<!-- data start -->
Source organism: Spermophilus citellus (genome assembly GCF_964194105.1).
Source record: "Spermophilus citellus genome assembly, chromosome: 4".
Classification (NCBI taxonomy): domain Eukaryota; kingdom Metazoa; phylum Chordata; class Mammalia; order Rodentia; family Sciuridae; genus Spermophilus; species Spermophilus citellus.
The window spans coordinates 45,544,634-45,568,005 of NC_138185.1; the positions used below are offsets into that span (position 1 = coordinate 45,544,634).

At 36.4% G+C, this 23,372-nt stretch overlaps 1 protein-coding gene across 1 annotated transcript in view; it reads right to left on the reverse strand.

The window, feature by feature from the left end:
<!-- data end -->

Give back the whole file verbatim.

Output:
Source organism: Spermophilus citellus (genome assembly GCF_964194105.1).
Source record: "Spermophilus citellus genome assembly, chromosome: 4".
Classification (NCBI taxonomy): domain Eukaryota; kingdom Metazoa; phylum Chordata; class Mammalia; order Rodentia; family Sciuridae; genus Spermophilus; species Spermophilus citellus.
The window spans coordinates 45,544,634-45,568,005 of NC_138185.1; the positions used below are offsets into that span (position 1 = coordinate 45,544,634).

At 36.4% G+C, this 23,372-nt stretch overlaps 1 protein-coding gene across 1 annotated transcript in view; it reads right to left on the reverse strand.

The window, feature by feature from the left end: